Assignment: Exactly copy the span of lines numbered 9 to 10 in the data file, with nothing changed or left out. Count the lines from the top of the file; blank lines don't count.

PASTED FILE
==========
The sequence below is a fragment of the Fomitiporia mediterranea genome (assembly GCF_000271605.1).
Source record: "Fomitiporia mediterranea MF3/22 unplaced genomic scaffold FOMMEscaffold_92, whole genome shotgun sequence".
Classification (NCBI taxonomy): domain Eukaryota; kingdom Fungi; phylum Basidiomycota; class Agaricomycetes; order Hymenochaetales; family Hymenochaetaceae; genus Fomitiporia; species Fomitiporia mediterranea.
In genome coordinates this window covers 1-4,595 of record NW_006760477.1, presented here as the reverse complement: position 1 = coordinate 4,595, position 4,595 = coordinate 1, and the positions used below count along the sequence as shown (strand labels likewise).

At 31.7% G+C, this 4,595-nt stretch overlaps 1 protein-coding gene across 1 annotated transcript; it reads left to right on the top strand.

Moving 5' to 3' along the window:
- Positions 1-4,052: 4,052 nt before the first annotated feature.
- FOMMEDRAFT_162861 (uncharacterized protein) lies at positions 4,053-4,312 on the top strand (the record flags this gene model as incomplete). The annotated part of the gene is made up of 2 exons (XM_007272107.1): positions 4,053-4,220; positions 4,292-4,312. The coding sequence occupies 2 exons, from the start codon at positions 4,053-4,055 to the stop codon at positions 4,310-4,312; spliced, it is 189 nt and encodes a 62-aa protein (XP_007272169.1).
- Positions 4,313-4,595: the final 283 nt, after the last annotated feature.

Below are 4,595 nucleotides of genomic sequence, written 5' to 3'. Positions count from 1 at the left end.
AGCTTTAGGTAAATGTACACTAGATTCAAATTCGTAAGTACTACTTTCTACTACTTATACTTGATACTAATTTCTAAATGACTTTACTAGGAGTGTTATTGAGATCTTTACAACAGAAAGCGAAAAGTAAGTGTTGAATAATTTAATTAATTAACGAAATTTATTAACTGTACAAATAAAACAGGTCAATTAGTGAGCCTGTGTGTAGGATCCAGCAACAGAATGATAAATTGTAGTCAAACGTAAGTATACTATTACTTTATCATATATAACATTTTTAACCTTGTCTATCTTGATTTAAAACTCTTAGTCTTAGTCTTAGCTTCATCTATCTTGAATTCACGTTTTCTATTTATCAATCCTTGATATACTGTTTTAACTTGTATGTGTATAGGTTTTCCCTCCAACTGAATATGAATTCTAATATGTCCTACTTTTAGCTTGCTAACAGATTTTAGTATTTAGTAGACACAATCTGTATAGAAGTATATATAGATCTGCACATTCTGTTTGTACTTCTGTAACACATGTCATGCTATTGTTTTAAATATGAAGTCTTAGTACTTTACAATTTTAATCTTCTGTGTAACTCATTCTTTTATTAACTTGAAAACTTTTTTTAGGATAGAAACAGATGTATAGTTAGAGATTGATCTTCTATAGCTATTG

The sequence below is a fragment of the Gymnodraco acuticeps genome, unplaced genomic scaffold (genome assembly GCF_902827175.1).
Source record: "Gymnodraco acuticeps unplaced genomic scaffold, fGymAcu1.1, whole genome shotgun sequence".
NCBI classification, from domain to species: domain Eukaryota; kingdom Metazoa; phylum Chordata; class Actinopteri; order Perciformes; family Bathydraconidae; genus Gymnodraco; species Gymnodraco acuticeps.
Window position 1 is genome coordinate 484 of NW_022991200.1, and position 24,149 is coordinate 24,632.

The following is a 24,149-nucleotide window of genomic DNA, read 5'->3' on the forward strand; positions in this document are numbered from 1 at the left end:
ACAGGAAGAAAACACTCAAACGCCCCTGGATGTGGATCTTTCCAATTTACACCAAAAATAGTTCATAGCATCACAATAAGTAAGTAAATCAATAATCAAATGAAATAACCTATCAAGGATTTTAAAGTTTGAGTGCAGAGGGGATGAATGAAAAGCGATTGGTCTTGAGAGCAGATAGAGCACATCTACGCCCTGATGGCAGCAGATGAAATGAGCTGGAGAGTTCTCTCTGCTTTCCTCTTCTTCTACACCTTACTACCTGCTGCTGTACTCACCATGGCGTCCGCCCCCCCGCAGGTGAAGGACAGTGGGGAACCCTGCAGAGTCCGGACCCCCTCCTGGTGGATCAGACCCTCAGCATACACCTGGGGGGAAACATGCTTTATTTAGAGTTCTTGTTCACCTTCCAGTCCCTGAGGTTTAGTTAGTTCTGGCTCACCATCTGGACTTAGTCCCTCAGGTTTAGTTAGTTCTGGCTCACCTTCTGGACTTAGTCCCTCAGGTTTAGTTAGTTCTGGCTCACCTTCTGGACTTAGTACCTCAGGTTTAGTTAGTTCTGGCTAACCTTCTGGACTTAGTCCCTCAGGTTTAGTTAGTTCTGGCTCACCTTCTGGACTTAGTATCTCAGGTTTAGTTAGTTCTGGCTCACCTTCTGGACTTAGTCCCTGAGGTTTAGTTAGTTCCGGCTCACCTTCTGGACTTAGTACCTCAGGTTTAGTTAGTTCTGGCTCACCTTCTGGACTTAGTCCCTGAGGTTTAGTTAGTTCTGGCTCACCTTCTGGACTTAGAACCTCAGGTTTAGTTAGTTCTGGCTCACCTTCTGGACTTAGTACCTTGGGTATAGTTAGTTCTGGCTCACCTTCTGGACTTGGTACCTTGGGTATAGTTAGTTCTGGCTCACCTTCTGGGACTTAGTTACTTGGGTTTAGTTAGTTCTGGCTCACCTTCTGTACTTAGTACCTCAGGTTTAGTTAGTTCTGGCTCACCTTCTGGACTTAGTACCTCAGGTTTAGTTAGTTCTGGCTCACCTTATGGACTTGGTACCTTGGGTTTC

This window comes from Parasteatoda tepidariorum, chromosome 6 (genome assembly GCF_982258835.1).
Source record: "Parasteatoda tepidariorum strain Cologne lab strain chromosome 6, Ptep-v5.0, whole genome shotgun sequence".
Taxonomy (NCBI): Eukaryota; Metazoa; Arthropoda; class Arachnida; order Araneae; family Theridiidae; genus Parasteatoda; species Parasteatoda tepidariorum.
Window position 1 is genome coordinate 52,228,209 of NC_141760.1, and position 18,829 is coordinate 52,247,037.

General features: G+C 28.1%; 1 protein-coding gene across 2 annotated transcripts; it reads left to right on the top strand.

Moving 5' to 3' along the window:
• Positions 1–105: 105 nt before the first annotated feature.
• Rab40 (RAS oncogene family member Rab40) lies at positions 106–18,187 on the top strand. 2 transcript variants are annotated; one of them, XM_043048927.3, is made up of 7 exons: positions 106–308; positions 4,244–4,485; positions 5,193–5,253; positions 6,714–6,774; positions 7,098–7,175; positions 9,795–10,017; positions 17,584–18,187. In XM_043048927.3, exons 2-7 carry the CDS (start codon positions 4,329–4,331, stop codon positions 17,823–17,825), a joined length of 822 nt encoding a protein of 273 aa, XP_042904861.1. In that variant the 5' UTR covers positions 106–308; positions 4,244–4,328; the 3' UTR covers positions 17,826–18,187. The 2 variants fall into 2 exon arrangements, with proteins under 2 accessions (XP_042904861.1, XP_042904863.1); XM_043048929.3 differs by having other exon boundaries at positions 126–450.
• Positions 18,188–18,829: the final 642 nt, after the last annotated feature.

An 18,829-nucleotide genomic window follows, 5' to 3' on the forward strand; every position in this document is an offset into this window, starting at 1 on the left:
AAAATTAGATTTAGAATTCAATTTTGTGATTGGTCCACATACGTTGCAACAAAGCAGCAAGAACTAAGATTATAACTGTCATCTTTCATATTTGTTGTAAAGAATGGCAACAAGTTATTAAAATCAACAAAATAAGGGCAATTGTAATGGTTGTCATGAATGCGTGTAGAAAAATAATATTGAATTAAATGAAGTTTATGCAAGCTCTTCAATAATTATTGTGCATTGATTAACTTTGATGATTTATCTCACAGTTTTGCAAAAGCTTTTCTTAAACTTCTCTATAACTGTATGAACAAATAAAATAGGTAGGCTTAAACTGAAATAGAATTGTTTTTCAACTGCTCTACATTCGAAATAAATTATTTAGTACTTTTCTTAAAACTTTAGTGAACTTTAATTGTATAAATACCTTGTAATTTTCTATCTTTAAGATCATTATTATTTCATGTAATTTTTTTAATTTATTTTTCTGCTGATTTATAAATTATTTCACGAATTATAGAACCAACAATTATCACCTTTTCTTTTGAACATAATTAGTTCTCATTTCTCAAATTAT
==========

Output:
- Positions 4,313-4,595: the final 283 nt, after the last annotated feature.

Below are 4,595 nucleotides of genomic sequence, written 5' to 3'. Positions count from 1 at the left end.